Stewardship and Oversight Session Selected Legal References Key to Planned Discussions
Selected legislative and regulatory references include:
49 USC Reference:
- Section 101
- The national objectives of general welfare, economic growth and stability, and security of the United States require the development of transportation policies and programs that contribute to providing fast, safe, efficient, and convenient transportation at the lowest cost consistent with those and other national objectives, including the efficient use and conservation of the resources of the United States.
- A Department of Transportation is necessary in the public interest and to -
- ensure the coordinated and effective administration of the transportation programs of the United States Government;
- make easier the development and improvement of coordinated transportation service to be provides by private enterprise to the greatest extent feasible;
- encourage cooperation of Federal, State, and local governments, carriers, labor, and other interested persons to achieve transportation objectives;
- stimulate technological advances in transportation, through research and development or otherwise;
- provide general leadership in identifying and solving transportation problems; and,
- develop and recommend to the President and Congress transportation policies and programs to achieve transportation objectives considering the needs of the public, users, carriers, industry, labor, and national defense.
23 USC References:
Section 106 (c) - "ASSUMPTION BY STATES OF RESPONSIBILITIES OF THE SECRETARY" -
- NON_INTERSTATE NHS PROJECTS - For projects under this title that are on the National Highway System but not on the Interstate System, the State may assume the responsibilities of the Secretary under this title for design, plans, specifications, estimates, contract awards, and inspections of projects unless the State or the Secretary determines that such assumption is not appropriate.
- NON_NHS PROJECTS - For projects under this title that are not on the National Highway System, the State shall assume the responsibilities of the Secretary under this title for design, plans, specifications, estimates, contract awards, and inspections of projects unless the State determines that such assumption is not appropriate.
- AGREEMENT - The Secretary and the State shall enter into an agreement relating to the extend to which the State assumes the responsibilities of the Secretary under this subsection.
- LIMITATION ON AUTHORITY OF SECRETARY - The Secretary may not assume any greater responsibility than the Secretary is permitted under this title on September 30, 1997, except upon agreement by the Secretary and the State.
Section 145. Federal-State relationship
PROTECTION OF STATE SOVEREIGNTY. - The authorization of the appropriation of Federal funds or their availability for expenditure under this chapter shall in no way infringe on the sovereign rights of the States to determine which projects shall be federally financed. The provisions of this chapter provide for a federally assisted State program.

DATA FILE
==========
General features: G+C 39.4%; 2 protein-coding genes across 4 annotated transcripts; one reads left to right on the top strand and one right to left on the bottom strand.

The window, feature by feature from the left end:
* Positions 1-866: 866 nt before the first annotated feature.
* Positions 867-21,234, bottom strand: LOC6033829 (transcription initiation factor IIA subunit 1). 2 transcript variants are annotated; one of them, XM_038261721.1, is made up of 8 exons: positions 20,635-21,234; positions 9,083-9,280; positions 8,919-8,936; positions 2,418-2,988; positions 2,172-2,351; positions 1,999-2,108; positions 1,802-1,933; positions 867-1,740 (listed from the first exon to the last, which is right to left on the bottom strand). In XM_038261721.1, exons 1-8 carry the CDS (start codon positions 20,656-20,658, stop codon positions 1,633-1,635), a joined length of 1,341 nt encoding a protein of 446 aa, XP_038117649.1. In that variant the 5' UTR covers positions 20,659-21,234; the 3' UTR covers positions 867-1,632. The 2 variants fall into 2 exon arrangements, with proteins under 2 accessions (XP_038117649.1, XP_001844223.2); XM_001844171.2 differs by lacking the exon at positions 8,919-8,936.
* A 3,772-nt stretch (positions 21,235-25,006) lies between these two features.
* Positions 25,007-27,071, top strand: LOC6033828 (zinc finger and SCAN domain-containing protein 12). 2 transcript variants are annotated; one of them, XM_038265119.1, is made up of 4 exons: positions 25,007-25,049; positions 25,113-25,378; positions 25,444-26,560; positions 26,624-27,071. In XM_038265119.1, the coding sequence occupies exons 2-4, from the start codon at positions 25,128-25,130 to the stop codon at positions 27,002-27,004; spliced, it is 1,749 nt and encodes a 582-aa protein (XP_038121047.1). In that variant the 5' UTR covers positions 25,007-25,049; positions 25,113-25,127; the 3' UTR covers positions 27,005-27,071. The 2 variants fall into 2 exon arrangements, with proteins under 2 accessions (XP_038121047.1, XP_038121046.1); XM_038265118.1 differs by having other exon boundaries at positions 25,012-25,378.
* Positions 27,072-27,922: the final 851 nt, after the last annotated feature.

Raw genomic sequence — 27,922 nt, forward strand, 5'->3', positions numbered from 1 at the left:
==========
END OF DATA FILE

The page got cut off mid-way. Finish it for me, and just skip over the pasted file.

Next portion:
Section 302 (a) - "Any State desiring to avail itself of the provisions of this title shall have a State transportation department which shall have adequate powers, and be suitably equipped and organized to discharge to the satisfaction of the Secretary the duties required by this Title. In meeting the provision of this subsection, a State may engage to the extent necessary or desirable, the services of private engineering firms."
Section 315 - "Except as provided in sections 204(d), 205(a), 206(b), 207(b), and 208(c) of this title, the Secretary is authorized to prescribe and promulgate all needful rules and regulations for the carrying out the provisions of this title. The Secretary may make such recommendations to the Congress and State transportation departments as he deems necessary for preserving and protecting the highways and insuring the safety to traffic thereon.
Section 1.5 Information furnished by State highway departments.
At the request of the Administrator the State highway department shall furnish to him such information as the Administrator shall deem desirable in administering the Federal-aid highway program.
KEY ELEMENTS OF PROPOSED OVERSIGHT POLICY
The proposed policy sets the conceptual goals for FHWA oversight. Through the coordination of the Task Force, we have reached general agreement on the proposed policy - now we need to implement. Purpose of the remainder of this session is to have open discussion about the implementation of this restated policy -
As seen in the legislative references - there are apparent conflicts with our roles. And as evidenced by the sharing of the Q&As from Congressman Rogers, there are expectations of the FHWA will ensure the validity of project cost estimates and schedules, ensure the viability of the transportation, and specifically the NHS systems; and ensure that projects are completed on schedule. These expectations may not be in full agreement with the role that has been established by these laws, and HQ is working to further the discussion with OIG, OMB, and Congress on their expectations and the provisions of the law. To complete the description of our challenge, we have our STA partners and their expectations. Based on discussions with FHWA and AASHTO representatives, there is the joint realization that there are STA/FHWA relationships that comply with the oversight concepts outlined in the proposed policy, there are opportunities for additional streamlining of the STA/FHWA processes where the STA will take on manage additional process controls, and there are STA/FHWA that are not in compliance with the oversight policy.